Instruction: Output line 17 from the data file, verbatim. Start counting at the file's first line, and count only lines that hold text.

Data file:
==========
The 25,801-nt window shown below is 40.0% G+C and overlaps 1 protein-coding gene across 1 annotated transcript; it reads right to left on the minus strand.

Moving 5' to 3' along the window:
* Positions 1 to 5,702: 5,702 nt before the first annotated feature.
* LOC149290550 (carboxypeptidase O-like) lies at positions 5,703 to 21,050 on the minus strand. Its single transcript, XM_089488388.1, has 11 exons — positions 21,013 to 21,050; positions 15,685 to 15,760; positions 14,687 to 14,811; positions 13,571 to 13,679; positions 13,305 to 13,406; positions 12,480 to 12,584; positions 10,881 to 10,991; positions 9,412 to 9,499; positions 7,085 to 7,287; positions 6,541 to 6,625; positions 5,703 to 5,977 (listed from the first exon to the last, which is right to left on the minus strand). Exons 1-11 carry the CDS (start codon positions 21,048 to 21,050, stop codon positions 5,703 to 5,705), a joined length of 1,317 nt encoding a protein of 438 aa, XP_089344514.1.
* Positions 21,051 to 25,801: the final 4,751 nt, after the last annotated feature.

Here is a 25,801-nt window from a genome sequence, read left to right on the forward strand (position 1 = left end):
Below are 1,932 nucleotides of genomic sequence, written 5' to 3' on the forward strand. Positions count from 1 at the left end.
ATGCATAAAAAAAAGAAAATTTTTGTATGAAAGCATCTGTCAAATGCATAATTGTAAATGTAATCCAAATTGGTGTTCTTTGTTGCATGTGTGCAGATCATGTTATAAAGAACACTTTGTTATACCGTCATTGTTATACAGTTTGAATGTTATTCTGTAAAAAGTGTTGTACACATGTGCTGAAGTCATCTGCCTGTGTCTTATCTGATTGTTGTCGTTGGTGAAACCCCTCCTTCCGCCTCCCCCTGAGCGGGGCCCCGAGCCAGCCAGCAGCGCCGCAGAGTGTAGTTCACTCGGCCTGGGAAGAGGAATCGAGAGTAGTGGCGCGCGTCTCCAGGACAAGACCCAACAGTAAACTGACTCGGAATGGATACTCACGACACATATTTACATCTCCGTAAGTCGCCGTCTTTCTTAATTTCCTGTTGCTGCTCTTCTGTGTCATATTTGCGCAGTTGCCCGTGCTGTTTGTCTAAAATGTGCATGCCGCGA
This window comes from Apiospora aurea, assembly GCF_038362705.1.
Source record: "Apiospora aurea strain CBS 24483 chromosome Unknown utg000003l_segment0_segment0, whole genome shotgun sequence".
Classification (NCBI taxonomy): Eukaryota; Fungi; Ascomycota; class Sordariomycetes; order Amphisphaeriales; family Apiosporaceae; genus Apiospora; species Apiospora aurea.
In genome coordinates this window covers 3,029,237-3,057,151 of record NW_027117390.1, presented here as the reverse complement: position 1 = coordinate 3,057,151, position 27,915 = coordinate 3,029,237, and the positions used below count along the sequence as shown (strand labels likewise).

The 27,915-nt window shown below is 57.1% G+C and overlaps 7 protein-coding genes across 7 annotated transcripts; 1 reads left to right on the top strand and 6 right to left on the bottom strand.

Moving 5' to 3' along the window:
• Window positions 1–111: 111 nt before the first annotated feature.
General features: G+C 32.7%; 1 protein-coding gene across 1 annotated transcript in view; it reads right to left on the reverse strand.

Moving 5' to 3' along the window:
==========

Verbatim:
Moving 5' to 3' along the window: